A security suite takes care of all your PC's Internet safety needs in a single integrated package. It may also sparkle with unusual bonus features, but the most important thing is that core components like firewall and antivirus excel at their jobs. And therein lies the problem with Quick Heal Internet Security 17. Its antivirus is good, but not great, and its firewall failed some tests that even Windows Firewall passes easily. Cool features like ransomware protection and a hardened desktop for safe banking can't make up for weaknesses at the core.
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At $72 per year for three licenses, Quick Heal is less expensive than some of its competitors and more expensive than others. A three-license subscription for a comparable suite from Bitdefender or Kaspersky costs $79.95. Norton gives you five licenses for that price, and McAfee lets you install protection on an unlimited number of Windows, Android, macOS, or iOS devices. Trend Micro, TrustPort, and Webroot each cost just under $60 for three licenses.
The suite's main window is laid out exactly like that of Quick Heal AntiVirus Pro 17, but it's tinted blue—the antivirus is red. Both include panels linking to various security areas: Files & Folders, Emails, Internet & Network, and External Drives & Devices. The suite adds a fifth panel, Parental Control. And a panel across the bottom links to security news from the company.
Shared With Antivirus
This suite includes everything from Quick Heal AntiVirus Pro 17, with enhancements in some areas. I'll summarize my evaluation of the antivirus here. If you want more details, please read the full antivirus review.
Quick Heal is certified by ICSA Labs for malware detection. In the latest report from AV-Test Institute, it earned 5.5 of 6 possible points in each of three tests, for a total of 16.5 points. Bitdefender, Kaspersky, and Trend Micro Internet Security earned a perfect 18-point score in this test. Out of four tests by AV-Comparatives, Quick Heal earned the Advanced+ top rating in two, the minimum passing Standard grade in one, and the in-between Advanced rating in the other.
In addition to the expected scan features, Quick Heal offers a boot time scan, a bootable Emergency Disk, and a separate antimalware scan that focuses on things like spyware and fake antivirus. A full scan finished more quickly than the current average.
When I ran Quick Heal through my own hands-on malware blocking test, it detected a very good 94 percent of the samples. However, incomplete blocking of installation meant that several malware executables reached the test system. That dragged its overall score down to 8.5 of 10 possible points. In my separate malicious URL blocking test, Quick Heal managed 92 percent protection, better than most. Norton blocked 98 percent here, and Avira Antivirus blocked 95 percent.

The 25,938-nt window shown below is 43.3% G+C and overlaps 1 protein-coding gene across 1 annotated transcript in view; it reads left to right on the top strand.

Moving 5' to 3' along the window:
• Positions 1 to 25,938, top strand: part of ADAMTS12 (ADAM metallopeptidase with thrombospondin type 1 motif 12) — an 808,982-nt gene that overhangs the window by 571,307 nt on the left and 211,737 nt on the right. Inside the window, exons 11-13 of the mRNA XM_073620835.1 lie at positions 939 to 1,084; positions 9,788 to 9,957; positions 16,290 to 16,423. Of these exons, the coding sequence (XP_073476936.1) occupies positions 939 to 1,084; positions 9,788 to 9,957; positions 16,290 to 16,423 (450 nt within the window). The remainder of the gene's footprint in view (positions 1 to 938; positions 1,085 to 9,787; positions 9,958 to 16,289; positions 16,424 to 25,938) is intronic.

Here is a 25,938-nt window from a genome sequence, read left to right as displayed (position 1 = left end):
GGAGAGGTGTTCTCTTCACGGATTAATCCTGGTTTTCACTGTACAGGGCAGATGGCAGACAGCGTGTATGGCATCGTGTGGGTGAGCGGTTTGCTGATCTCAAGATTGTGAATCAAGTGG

Where most vendors reserve firewall protection for their security suite, Quick Heal includes it in the basic antivirus, along with an Intrusion Prevention System. Almost every firewall passes my port-scan tests and other Web-based checks; Quick Heal did not. I didn't see any reaction from the Intrusion Prevention System when I hit the test machine with exploits, though the antivirus component smacked down the malicious payload for almost half of them. On the positive side, I couldn't find any way that a malware coder could terminate the firewall's protection.
Quick Heal offers a few other smaller features. A browser sandbox aims to foil drive-by downloads and other browser-centered threats. An anti-keylogger component proved ineffective in testing. Other bonuses include a privacy cleaner, USB protection, and diagnostic tools.
The Web protection component in the standalone antivirus scored better than half of its competition in my antiphishing test. However, according to my contact at the company, the antivirus technically does not offer phishing protection. That feature is reserved for the full suite.
As always, I tested Quick Heal using URLs that had been reported as fraudulent, but that were too new to have been analyzed and blacklisted. At first, I thought maybe the antiphishing component wasn't turned on, because I saw the same warnings from Browser Protection that I had seen with the antivirus. It took a while before I encountered a page that triggered Phishing Protection instead. In fact, of all the fraudulent URLs blocked by Quick Heal, only a quarter were blocked by Phishing Protection.
When I tallied up the results, I got a surprise. Despite being tested almost two weeks apart, with completely different phishing URLs, the antivirus and the suite scored the same, at least in relation to Symantec Norton Security Deluxe. The detection rate for both was 32 percentage points lower than Norton's.
The differences between Quick Heal and the protection built into Chrome, Firefox, and Internet Explorer varied between the two tests, but the difference from Norton is what I focus on. Few products come close to Norton's antiphishing accuracy and only a very few manage to beat Norton. Bitdefender, Kaspersky Internet Security, and Webroot are the only recent products that have beaten Norton in this test.